I’ve been surveying the low hill between Mills College and Holy Redeemer College, home of the Millsmont and Eastmont Hills neighborhoods. Its western face has no bedrock, either on the geologic map or in my experience. Here’s the relevant portion of the geologic map.
Its crest is supposedly Jurassic basalt, which would be part of the Franciscan assemblage. But the Hayward fault runs right along its length, and I lean toward calling it a pressure ridge. Long story short, it is squeezed up, shattered, and oversteepened, and these make it prone to landslides. Here are some, starting with the notable example at the top of 64th Avenue. This is its toe . . .
. . . and this is the view from its head, at Delmont Avenue.
Another is above Outlook Avenue, south of 76th Avenue. As you walk along its base, you’ll see bits of concrete from the homes that once stood here.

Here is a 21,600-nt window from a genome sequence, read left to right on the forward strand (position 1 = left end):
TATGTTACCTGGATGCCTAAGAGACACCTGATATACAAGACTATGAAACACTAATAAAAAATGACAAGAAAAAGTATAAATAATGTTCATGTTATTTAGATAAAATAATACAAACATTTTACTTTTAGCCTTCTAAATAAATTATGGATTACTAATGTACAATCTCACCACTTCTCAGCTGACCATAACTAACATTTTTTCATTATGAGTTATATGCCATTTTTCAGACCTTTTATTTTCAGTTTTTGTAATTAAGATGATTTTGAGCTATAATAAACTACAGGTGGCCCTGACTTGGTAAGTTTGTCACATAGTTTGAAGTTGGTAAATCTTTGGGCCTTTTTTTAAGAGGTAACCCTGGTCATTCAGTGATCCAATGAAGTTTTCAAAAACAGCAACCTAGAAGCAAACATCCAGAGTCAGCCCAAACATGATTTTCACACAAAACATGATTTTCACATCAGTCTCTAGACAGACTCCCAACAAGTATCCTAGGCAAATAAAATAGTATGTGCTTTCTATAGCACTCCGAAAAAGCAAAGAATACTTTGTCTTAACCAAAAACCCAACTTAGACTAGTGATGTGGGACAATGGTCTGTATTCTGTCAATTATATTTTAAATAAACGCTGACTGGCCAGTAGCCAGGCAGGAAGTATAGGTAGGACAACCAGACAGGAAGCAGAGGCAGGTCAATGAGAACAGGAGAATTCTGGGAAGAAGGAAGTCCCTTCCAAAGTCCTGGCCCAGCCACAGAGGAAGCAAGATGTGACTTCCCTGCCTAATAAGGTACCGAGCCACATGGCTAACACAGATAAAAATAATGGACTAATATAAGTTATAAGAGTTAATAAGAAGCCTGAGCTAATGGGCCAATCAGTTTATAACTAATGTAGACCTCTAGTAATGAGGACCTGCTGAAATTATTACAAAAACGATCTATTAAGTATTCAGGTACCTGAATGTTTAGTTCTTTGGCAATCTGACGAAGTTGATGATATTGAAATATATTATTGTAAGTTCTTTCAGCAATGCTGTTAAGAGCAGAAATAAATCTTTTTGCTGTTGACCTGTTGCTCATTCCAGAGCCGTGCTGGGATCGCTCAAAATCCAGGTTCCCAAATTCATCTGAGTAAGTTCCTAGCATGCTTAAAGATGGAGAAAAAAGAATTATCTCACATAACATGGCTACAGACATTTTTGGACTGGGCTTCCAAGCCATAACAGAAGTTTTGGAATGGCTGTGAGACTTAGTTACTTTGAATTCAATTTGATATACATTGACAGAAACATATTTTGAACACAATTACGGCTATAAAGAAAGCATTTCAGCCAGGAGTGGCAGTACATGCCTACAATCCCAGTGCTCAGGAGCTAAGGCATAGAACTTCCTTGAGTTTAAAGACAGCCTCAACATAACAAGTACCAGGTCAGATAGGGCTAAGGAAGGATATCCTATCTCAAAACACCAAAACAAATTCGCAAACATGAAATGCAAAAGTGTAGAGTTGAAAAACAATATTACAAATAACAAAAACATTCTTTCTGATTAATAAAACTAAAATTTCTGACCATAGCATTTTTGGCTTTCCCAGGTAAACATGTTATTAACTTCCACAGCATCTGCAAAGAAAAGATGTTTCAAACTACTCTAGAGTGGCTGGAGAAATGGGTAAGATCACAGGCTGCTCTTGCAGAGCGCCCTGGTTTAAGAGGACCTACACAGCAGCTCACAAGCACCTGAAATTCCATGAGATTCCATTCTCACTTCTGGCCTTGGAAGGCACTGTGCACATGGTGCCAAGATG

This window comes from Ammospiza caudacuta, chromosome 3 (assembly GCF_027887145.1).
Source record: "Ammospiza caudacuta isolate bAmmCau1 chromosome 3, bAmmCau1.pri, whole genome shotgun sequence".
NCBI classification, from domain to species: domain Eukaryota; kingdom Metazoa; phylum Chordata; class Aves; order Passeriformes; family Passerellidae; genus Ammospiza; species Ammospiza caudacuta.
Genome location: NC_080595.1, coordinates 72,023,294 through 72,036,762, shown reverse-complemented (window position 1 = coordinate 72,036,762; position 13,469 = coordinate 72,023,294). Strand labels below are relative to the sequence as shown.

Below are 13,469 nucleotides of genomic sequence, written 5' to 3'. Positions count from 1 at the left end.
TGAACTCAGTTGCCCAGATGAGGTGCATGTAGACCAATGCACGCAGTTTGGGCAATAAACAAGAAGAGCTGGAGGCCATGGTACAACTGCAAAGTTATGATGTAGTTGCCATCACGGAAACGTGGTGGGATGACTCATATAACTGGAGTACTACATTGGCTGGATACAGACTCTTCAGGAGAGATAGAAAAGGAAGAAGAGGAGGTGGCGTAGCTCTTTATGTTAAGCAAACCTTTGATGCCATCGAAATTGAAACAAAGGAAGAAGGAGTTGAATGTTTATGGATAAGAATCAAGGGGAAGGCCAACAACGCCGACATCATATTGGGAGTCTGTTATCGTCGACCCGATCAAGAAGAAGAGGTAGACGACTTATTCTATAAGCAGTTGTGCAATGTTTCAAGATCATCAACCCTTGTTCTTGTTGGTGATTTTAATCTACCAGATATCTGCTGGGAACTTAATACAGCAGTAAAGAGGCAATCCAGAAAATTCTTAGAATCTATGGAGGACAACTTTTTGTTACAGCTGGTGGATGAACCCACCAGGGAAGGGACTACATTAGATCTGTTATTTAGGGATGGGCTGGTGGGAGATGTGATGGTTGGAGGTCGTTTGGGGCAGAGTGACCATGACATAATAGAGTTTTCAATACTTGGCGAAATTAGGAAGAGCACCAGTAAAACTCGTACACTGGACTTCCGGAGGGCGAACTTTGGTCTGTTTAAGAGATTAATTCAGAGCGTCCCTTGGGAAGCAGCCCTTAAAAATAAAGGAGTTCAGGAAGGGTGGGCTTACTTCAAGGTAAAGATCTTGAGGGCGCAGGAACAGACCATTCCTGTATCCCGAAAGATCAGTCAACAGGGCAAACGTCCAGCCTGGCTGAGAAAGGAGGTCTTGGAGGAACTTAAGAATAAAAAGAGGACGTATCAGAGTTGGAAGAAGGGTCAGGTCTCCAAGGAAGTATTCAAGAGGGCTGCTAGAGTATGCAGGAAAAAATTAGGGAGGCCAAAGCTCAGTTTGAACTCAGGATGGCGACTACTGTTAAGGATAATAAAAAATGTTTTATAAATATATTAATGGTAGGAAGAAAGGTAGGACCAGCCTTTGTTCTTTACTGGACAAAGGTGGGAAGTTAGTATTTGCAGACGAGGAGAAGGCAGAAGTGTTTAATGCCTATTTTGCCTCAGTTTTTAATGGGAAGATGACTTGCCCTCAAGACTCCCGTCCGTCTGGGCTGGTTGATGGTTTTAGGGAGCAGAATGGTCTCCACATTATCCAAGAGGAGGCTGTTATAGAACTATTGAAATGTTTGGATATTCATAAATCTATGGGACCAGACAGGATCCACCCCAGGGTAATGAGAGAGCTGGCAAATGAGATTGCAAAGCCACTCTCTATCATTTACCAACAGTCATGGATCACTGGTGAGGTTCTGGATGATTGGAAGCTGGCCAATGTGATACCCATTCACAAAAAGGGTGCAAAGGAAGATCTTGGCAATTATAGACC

Above it, on Hillmont Drive, there is a gap in the houses that offers a nice view. I have no business saying whether a landslide is responsible.
Between these two obvious slides are some fine hillsides. This one, below Simson Street, makes a lovely backdrop to the Eastmont mall and, it seems, a nice informal park for the residents.
It isn’t really vacant—all of the lots that subdivide it are extremely long for some reason. I think that spaces like this, shared without fuss by the landowners around it, are very precious.